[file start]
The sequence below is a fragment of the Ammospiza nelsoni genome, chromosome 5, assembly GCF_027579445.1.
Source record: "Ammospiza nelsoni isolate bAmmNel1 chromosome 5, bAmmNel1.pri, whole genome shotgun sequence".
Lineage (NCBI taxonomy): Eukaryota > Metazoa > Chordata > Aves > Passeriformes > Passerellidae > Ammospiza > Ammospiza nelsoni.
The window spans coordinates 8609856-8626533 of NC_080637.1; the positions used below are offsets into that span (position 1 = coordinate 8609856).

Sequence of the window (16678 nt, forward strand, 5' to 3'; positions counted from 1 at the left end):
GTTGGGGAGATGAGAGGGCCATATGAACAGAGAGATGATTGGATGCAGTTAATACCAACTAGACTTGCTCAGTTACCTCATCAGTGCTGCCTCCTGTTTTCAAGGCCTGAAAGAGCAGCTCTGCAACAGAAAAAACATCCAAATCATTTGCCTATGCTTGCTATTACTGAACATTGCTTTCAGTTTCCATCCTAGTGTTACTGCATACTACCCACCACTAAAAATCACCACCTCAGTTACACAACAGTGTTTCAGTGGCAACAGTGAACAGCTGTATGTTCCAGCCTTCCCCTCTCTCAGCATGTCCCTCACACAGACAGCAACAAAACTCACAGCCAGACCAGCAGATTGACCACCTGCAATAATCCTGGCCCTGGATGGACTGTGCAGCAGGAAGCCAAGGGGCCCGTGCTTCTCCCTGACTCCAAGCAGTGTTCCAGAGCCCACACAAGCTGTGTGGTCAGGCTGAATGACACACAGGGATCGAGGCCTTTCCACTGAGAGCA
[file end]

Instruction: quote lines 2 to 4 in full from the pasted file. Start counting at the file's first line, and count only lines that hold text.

Source record: "Ammospiza nelsoni isolate bAmmNel1 chromosome 5, bAmmNel1.pri, whole genome shotgun sequence".
Lineage (NCBI taxonomy): Eukaryota > Metazoa > Chordata > Aves > Passeriformes > Passerellidae > Ammospiza > Ammospiza nelsoni.
The window spans coordinates 8609856-8626533 of NC_080637.1; the positions used below are offsets into that span (position 1 = coordinate 8609856).